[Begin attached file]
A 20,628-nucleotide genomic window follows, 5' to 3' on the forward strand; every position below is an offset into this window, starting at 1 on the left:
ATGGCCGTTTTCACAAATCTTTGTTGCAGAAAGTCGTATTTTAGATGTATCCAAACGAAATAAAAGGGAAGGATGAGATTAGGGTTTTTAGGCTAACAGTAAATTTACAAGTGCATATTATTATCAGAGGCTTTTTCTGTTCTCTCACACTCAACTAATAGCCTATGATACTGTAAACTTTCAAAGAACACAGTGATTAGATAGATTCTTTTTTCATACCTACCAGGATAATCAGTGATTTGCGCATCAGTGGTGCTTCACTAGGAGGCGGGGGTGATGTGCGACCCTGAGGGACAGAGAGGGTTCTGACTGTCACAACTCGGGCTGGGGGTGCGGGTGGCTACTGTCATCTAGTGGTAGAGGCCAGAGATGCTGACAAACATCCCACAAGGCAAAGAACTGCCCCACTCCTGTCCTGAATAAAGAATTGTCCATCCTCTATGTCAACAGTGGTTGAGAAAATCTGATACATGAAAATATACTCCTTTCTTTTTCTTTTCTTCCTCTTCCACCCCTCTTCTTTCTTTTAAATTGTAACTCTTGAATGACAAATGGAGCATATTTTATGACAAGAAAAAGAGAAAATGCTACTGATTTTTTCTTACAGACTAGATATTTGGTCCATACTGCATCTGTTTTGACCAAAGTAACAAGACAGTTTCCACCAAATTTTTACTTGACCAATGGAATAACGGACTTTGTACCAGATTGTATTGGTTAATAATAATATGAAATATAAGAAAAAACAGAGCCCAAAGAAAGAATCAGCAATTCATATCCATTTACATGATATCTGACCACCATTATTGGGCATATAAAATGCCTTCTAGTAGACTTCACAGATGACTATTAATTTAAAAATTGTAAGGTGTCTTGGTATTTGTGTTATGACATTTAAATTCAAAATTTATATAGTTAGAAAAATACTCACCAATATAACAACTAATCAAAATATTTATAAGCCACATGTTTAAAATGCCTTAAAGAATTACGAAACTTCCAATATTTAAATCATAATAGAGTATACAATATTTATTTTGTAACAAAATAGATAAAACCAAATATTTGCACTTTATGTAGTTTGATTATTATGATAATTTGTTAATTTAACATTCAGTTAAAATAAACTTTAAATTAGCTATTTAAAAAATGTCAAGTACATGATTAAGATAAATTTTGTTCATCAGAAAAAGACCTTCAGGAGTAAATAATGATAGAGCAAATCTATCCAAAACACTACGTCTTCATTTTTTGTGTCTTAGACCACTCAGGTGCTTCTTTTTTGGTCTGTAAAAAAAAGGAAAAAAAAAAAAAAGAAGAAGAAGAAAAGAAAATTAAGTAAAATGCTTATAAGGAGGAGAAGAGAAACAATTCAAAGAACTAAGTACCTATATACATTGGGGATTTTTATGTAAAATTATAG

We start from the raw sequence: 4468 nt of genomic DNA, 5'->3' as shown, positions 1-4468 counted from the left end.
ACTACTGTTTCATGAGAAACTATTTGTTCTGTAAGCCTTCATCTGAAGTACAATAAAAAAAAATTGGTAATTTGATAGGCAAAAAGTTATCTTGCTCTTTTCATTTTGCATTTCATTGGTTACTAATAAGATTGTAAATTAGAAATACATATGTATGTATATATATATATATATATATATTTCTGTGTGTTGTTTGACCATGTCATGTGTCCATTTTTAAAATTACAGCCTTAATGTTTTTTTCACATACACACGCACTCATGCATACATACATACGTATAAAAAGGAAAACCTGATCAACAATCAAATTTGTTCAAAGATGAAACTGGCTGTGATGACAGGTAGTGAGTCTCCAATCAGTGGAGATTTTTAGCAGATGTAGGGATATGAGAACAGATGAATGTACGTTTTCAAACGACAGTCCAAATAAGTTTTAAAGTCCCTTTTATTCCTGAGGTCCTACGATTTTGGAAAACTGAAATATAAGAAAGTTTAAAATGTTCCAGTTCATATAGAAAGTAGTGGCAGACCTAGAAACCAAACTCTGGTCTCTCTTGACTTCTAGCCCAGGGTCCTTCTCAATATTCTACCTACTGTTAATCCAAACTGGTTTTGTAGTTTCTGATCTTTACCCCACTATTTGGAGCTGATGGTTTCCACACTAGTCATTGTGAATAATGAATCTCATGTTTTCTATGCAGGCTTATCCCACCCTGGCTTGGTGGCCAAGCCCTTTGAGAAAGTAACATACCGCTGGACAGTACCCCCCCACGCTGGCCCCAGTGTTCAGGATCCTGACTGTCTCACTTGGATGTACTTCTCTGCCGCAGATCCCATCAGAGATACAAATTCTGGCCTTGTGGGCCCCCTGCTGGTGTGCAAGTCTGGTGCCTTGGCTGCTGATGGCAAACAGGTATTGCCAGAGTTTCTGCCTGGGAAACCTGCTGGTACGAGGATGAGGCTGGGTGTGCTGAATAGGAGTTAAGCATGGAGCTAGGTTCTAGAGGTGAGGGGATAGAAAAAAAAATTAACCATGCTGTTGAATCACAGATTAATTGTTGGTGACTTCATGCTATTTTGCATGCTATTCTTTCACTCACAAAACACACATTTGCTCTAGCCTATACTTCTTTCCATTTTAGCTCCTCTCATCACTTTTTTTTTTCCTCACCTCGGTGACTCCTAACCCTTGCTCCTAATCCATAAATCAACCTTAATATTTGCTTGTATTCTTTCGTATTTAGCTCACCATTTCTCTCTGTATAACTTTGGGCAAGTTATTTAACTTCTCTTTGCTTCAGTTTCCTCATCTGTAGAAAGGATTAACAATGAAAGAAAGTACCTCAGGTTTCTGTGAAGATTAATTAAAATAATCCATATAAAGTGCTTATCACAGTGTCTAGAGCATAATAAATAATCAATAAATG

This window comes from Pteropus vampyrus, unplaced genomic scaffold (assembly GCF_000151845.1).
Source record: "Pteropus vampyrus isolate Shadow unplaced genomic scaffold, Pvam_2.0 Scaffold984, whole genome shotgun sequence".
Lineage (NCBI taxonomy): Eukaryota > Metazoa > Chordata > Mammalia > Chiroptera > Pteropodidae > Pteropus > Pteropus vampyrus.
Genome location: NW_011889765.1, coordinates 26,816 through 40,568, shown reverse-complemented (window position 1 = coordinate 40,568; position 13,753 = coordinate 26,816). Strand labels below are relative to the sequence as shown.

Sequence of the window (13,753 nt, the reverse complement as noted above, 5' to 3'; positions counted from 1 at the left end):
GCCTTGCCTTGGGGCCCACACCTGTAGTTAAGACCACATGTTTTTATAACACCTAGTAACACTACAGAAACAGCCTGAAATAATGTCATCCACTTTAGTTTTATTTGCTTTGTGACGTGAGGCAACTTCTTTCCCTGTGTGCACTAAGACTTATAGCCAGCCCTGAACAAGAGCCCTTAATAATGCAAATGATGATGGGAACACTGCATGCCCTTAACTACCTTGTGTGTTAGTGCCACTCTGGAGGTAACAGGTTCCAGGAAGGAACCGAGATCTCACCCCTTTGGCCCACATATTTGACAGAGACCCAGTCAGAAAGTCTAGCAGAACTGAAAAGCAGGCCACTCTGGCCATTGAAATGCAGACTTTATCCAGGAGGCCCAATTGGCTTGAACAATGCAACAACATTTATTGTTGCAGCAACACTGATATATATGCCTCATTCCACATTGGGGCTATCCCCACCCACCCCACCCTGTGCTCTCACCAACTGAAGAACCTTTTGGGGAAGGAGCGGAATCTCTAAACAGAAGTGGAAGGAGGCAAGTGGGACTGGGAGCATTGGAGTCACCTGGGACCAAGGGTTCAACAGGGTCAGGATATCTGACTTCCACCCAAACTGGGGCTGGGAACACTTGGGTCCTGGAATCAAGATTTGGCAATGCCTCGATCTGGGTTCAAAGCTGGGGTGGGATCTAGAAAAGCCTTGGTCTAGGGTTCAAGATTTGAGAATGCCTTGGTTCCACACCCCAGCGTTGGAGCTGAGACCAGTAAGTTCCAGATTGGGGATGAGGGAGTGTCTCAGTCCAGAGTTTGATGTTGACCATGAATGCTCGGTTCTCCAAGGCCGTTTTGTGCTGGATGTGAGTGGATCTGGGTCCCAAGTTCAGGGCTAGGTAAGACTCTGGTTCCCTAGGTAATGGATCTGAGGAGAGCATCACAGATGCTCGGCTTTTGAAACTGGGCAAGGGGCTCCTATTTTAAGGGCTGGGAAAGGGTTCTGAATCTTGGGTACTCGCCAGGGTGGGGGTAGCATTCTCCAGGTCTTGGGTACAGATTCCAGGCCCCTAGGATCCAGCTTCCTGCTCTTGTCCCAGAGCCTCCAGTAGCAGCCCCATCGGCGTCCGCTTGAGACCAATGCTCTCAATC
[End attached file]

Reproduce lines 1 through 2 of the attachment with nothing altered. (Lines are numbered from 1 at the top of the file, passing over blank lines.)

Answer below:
A 20,628-nucleotide genomic window follows, 5' to 3' on the forward strand; every position below is an offset into this window, starting at 1 on the left:
ATGGCCGTTTTCACAAATCTTTGTTGCAGAAAGTCGTATTTTAGATGTATCCAAACGAAATAAAAGGGAAGGATGAGATTAGGGTTTTTAGGCTAACAGTAAATTTACAAGTGCATATTATTATCAGAGGCTTTTTCTGTTCTCTCACACTCAACTAATAGCCTATGATACTGTAAACTTTCAAAGAACACAGTGATTAGATAGATTCTTTTTTCATACCTACCAGGATAATCAGTGATTTGCGCATCAGTGGTGCTTCACTAGGAGGCGGGGGTGATGTGCGACCCTGAGGGACAGAGAGGGTTCTGACTGTCACAACTCGGGCTGGGGGTGCGGGTGGCTACTGTCATCTAGTGGTAGAGGCCAGAGATGCTGACAAACATCCCACAAGGCAAAGAACTGCCCCACTCCTGTCCTGAATAAAGAATTGTCCATCCTCTATGTCAACAGTGGTTGAGAAAATCTGATACATGAAAATATACTCCTTTCTTTTTCTTTTCTTCCTCTTCCACCCCTCTTCTTTCTTTTAAATTGTAACTCTTGAATGACAAATGGAGCATATTTTATGACAAGAAAAAGAGAAAATGCTACTGATTTTTTCTTACAGACTAGATATTTGGTCCATACTGCATCTGTTTTGACCAAAGTAACAAGACAGTTTCCACCAAATTTTTACTTGACCAATGGAATAACGGACTTTGTACCAGATTGTATTGGTTAATAATAATATGAAATATAAGAAAAAACAGAGCCCAAAGAAAGAATCAGCAATTCATATCCATTTACATGATATCTGACCACCATTATTGGGCATATAAAATGCCTTCTAGTAGACTTCACAGATGACTATTAATTTAAAAATTGTAAGGTGTCTTGGTATTTGTGTTATGACATTTAAATTCAAAATTTATATAGTTAGAAAAATACTCACCAATATAACAACTAATCAAAATATTTATAAGCCACATGTTTAAAATGCCTTAAAGAATTACGAAACTTCCAATATTTAAATCATAATAGAGTATACAATATTTATTTTGTAACAAAATAGATAAAACCAAATATTTGCACTTTATGTAGTTTGATTATTATGATAATTTGTTAATTTAACATTCAGTTAAAATAAACTTTAAATTAGCTATTTAAAAAATGTCAAGTACATGATTAAGATAAATTTTGTTCATCAGAAAAAGACCTTCAGGAGTAAATAATGATAGAGCAAATCTATCCAAAACACTACGTCTTCATTTTTTGTGTCTTAGACCACTCAGGTGCTTCTTTTTTGGTCTGTAAAAAAAAGGAAAAAAAAAAAAAAGAAGAAGAAGAAAAGAAAATTAAGTAAAATGCTTATAAGGAGGAGAAGAGAAACAATTCAAAGAACTAAGTACCTATATACATTGGGGATTTTTATGTAAAATTATAG